I was moderately aware of “The Troubles” in Northern Ireland before Battle of the Bone, not necessarily in detail, but I did have a meager understanding of the Protestant vs. Roman Catholic kerfuffle, and that it had been going for quite some time. I later learned that “The Troubles” was a proper name, and that it was an issue that regardless of being somewhat resolved, is still a forefront part of Northern Ireland 's social and political culture. Which makes sense when one considers that the crux of “The Troubles'” violence occurred in the mid-1970's, and that many of the people involved in the military conflict would still be alive today.
I could go on to tell you of all I've learned about this “Troubles” stuff since seeing this movie, but that would be pointless, because even after everything I've read, it still doesn't make a whole lot of sense to me. If you're Roman Catholic, you (violently) want Northern Ireland to be a separate country and you are (violently) opposed to Protestants, who are more passive-aggressive and cool with the idea of British rule. It is positively absurd sounding to me. Religion alone seems ludicrous; let alone tying it to feelings of contentious… I don't know. Pride, is it? I don't even know. Absurd.
But I'd be arrogant to believe that what I thought about this subject really mattered. It's not my country and it's not my culture, so my opinion on it is ignorant and invalid. I can take solace though with the fact that a film like Battle of the Bone shares my view, despite its director (first-timer George Clarke) being there to experience the “Troubles” firsthand. It is partly this grounding (the frustration and how he deals with it, not the ideology) that helps make his film so successful.
Zombies are often used metaphorically in cinema to represent sociological problems or looming threats. “BOTB” employs a zombie metaphor that is intentionally vague. It could refer to consumerism, racial intolerance, socialism, etc. Anything. It doesn't matter. What matters is that there are THINGS that are more important to the most recent generation of the Northern Irish, than arbitrary conflict that started long before they were born. “The Troubles” should no longer be relevant.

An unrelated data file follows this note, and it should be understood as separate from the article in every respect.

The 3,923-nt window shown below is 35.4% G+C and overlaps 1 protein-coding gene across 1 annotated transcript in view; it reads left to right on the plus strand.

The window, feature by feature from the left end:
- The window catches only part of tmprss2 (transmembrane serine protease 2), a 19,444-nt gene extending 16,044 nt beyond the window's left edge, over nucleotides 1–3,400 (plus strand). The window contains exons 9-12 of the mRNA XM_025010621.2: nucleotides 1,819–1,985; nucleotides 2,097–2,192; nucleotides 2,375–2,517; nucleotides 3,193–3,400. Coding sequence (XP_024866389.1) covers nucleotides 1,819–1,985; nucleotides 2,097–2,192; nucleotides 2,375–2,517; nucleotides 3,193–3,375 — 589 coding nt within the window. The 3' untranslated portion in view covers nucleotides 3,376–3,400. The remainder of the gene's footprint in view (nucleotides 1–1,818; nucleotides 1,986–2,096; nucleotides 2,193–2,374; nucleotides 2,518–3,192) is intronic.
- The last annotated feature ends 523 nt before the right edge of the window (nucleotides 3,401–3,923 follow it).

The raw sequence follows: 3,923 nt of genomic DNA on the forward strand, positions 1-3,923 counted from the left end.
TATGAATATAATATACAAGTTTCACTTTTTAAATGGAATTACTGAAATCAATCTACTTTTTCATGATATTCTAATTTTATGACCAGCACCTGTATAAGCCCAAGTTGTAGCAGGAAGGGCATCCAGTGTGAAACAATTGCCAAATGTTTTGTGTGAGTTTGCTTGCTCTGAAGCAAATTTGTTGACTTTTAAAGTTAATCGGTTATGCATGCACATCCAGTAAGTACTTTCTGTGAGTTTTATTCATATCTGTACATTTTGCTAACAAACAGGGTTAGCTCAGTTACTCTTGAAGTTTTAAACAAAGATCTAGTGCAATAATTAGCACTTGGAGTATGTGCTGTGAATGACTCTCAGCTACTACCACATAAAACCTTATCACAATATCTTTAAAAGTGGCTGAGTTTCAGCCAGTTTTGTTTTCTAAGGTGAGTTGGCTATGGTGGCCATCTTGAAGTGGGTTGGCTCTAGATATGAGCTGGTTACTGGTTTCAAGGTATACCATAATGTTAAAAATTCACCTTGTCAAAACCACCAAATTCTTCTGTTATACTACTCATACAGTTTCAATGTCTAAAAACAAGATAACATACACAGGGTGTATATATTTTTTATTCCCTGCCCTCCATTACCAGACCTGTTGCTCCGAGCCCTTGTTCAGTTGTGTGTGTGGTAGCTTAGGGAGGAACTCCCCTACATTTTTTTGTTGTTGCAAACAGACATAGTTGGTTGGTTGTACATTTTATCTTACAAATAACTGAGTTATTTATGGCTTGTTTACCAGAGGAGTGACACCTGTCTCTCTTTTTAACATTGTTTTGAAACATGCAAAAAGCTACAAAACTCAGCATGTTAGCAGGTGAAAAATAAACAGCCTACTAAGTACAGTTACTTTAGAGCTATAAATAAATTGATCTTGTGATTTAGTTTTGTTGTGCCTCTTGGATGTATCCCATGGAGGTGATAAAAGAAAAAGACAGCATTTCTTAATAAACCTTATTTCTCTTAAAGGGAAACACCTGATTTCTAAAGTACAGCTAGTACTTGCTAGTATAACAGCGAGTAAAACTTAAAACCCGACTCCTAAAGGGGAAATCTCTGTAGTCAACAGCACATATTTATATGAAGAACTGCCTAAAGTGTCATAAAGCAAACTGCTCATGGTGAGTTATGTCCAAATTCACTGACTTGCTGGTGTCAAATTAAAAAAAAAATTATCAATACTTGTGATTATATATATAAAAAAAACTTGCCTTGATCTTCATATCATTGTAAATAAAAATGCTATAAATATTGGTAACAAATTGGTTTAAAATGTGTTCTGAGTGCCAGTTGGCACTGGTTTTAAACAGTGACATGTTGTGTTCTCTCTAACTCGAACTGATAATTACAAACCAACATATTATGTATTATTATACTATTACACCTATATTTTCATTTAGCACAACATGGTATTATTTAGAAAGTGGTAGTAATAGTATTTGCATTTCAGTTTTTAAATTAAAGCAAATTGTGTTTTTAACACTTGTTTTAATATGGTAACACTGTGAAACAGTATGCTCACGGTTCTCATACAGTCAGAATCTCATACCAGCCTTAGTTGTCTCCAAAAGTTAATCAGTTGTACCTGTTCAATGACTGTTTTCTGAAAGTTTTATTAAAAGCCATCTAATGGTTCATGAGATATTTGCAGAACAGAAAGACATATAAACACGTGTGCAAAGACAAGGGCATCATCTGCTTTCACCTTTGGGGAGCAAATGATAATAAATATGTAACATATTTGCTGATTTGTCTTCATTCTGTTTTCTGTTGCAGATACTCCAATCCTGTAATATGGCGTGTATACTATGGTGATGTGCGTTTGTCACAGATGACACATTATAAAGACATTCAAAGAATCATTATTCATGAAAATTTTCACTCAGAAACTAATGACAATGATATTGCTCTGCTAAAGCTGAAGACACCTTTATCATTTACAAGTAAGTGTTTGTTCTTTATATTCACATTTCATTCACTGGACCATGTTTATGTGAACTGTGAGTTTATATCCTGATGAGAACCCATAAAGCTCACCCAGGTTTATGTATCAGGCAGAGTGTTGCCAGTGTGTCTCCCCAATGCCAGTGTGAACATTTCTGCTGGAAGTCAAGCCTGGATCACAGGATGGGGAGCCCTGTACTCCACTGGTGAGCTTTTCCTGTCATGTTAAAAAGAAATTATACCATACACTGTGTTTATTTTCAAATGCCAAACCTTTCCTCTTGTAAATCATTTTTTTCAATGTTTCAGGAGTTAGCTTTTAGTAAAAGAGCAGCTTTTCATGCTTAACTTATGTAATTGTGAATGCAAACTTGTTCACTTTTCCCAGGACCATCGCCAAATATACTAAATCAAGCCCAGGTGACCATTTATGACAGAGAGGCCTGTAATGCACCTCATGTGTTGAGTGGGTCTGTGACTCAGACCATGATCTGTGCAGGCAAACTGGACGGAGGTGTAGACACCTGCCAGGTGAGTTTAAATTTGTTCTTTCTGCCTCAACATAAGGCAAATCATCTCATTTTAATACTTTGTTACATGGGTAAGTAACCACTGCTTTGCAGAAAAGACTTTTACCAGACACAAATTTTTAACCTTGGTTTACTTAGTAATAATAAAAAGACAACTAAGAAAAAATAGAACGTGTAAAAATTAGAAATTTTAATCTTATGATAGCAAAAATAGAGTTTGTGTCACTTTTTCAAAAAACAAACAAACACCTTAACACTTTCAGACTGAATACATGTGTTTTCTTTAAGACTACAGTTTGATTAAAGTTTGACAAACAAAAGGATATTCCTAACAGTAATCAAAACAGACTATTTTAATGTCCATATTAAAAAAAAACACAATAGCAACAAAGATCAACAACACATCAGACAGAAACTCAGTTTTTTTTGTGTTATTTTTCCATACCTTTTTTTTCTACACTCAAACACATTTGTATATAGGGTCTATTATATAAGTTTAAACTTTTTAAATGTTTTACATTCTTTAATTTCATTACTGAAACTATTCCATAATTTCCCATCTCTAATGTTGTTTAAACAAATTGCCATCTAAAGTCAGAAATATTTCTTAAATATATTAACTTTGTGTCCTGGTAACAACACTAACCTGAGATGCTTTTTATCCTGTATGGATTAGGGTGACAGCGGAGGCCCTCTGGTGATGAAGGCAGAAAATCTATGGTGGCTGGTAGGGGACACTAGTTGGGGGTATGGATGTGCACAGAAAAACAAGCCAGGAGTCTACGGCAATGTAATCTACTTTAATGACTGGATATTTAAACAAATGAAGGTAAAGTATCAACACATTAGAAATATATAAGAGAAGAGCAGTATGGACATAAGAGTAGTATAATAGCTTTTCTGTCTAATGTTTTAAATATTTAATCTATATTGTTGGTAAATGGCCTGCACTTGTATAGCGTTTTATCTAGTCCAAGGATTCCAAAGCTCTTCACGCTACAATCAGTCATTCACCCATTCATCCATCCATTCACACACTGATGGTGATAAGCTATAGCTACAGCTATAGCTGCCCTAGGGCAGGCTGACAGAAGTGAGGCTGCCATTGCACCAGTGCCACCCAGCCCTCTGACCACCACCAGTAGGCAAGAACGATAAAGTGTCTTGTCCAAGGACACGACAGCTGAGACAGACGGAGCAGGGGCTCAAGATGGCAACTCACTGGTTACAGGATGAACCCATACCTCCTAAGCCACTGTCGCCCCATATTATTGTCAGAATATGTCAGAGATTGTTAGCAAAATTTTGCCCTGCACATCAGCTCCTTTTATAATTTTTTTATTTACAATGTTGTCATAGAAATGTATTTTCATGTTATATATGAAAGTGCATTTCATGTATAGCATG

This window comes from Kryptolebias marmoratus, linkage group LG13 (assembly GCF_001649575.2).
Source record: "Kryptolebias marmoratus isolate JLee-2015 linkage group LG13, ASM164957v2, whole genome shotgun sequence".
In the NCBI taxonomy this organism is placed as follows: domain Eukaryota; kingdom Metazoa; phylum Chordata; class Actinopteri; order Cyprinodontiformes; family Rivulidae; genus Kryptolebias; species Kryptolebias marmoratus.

But like all great kung-fu/zombie films (what?), Battle of the Bone works completely at face value, never relying on its ideology as a crutch. Whether or not you can connect with the undertones of Northern Irish social satire is irrelevant. It is a relentlessly kinetic and joyous picture; always running and usually running away, each character perpetually fighting for his/her life. This is a first effort for most everyone involved, so it is not as much about skill of the martial arts (or the choreography or the editing), as it is about the passion of filmmaking.
This is a film made by and starring people who obviously love what they are doing, and are having fun doing it. This love is so impossibly infectious that I felt while watching “BOTB,” that I had no other choice but to reflect it right back to the screen. Clark knows his kung-fu and being a connoisseur, he knows what it takes to be entertained by the genre. Excitement comes through in every frame and rampant spontaneity drives the film forward. From the stunts, to the violence, to a little scene where two friends play piano and sing a song in a conference room in a nuthouse, while unbeknownst to them zombies are ravaging the building. I wish I could describe every cute little touch and tangible threat, but we'd be here all day and nobody would want that. It manages to be wall-to-wall action without being boring for one moment, and somehow among the mayhem maintains an innocence and undeniable charm. I absolutely adored this movie.
There are people who like to protest when I am offended by certain films that obviously only exist to make money. I got hate mail from people for my negative reviews of Babel and Forgetting Sarah Marshall, and I listened people who thought that I was unfair to Swimfan. While it may be true that these pictures may be more technically sound than “BOTB,” I am offended by their lemming quality, their laziness, and their intention (respectively) and I refuse to applaud them. If Hollywood films consistently had even a third of the passion displayed in Battle of the Bone, I'd have nothing to bitch about.